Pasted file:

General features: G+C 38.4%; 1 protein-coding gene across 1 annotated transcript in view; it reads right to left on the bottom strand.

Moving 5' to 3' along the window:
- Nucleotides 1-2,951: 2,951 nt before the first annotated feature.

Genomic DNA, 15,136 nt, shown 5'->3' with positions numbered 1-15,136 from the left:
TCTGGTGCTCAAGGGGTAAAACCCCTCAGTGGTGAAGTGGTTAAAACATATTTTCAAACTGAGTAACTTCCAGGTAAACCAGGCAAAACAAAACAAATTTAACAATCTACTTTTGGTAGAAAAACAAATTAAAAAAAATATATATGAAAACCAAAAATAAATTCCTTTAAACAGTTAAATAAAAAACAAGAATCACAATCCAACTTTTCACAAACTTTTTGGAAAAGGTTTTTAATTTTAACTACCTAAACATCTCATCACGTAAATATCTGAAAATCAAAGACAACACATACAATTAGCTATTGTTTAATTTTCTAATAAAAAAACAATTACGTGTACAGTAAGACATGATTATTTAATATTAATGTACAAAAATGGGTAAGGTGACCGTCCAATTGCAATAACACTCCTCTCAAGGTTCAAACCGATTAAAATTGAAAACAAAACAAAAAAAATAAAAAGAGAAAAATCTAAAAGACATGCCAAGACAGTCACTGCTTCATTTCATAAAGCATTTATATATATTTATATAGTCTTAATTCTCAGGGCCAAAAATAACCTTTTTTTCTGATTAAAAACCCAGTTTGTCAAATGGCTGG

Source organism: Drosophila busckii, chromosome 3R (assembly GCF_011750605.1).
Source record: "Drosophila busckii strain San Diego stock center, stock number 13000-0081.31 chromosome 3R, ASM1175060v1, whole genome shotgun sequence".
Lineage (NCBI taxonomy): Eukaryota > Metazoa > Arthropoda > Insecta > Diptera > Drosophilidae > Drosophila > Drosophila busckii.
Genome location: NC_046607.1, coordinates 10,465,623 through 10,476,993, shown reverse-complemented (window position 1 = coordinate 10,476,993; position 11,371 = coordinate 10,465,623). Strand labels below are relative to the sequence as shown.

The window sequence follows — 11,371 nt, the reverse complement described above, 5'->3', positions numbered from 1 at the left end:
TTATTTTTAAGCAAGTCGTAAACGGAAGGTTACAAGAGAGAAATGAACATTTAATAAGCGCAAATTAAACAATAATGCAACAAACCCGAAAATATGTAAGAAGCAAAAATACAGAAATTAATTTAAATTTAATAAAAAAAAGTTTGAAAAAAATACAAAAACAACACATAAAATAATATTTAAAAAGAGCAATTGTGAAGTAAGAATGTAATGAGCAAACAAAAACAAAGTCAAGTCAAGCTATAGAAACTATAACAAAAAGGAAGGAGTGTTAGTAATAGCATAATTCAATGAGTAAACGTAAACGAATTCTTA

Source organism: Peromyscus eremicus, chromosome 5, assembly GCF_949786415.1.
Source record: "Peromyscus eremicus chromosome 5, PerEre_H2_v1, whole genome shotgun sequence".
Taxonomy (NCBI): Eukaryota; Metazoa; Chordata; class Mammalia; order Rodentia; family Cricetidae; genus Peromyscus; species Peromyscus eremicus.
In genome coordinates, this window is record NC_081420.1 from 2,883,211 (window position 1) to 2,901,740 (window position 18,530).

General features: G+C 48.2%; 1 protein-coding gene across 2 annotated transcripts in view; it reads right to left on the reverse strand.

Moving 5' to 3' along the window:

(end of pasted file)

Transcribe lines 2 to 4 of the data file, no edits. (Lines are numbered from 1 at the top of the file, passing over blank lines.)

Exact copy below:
Moving 5' to 3' along the window:
- Nucleotides 1-2,951: 2,951 nt before the first annotated feature.

Genomic DNA, 15,136 nt, shown 5'->3' with positions numbered 1-15,136 from the left: